Monday, September 15, 2014

Alberta Canola: Fall Harvest at the Moser Farm

It's not everyday that you see a city girl like me out on a farm. Last week I was invited out by the Alberta Canola Producers Commission to visit the farm of one of the many producers of Canola here in the province.

Jack and Sharon Moser own a farm in Killam, Alberta, which is about two hours outside of Edmonton. On 4000 acres of land they produce barley, wheat and canola. When I think of the Alberta prairies, the picture that comes to mind is a bright field of yellow canola under a blue, cloudless sky. While the weather during the visit last week wasn't exactly ideal, the Mosers were amazing hosts and they graciously invited a small group of food bloggers and writers out to their farm so that we could get a sense of what it is like to farm and harvest canola.

One thing I was really looking forward to exploring was this school bus. A few years ago the Mosers purchased this bus and converted it into a vehicle that they use on their farm annually during the month-long harvest. Now this is no ordinary school bus. Rather than transporting people, it transports dinner out into the fields for the hard workers that harvest canola.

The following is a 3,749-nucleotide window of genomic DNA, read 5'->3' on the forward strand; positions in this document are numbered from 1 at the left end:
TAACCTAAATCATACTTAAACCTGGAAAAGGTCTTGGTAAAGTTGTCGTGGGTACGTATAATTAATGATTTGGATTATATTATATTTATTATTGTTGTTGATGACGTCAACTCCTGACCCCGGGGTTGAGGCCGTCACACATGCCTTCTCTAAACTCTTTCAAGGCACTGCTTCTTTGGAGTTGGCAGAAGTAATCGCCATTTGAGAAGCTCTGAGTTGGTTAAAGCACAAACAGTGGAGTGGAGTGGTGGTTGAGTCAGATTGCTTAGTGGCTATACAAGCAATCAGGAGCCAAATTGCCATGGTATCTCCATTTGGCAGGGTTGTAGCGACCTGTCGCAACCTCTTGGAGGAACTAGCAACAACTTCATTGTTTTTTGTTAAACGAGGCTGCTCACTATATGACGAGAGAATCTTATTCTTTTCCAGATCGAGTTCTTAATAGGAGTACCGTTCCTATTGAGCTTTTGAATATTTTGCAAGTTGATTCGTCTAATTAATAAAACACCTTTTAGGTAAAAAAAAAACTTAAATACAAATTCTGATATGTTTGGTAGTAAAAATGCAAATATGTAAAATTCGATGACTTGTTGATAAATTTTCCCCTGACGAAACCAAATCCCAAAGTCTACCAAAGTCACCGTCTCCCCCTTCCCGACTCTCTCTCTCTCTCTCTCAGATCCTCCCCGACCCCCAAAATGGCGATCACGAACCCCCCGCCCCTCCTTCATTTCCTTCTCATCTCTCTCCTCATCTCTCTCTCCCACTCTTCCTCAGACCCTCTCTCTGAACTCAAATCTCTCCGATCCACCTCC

Every night that there are people working out in the fields, Sharon cooks up a hearty meal and loads it onto the bus. Meal time is at about 5:30PM and I'm sure that the bus driving into the field is welcomed sight by the workers. Meals can be anything that she would cook up for her own family. Beef and potatoes with gravy, lasagna, and fresh baked bread are just some of the things that are served up family style on the bus. Over the years the interior of the bus has been decorated by all who have had the opportunity to dine inside of it. Decals, souvenirs from abroad and signatures in Sharpie are found on the walls and really gives this place a personality of its own.

Aside from the decorations the interior of the bus is very different from your typical school bus. The back of the bus is outfitted with a sink where everyone is able to wash up before dinner. The traditional brown seats have been rearranged to face one another and a table is fitted in between. As there are usually about 5-7 workers harvesting canola, only two tables are required for seating during dinner. The remainder of the space houses two comfortable couches for relaxation during the break. For the Mosers it is really important to eat together like a family even during the busy harvest season. This converted school bus ensures that everyone can be together out of the elements to dine and relax partway through the work day.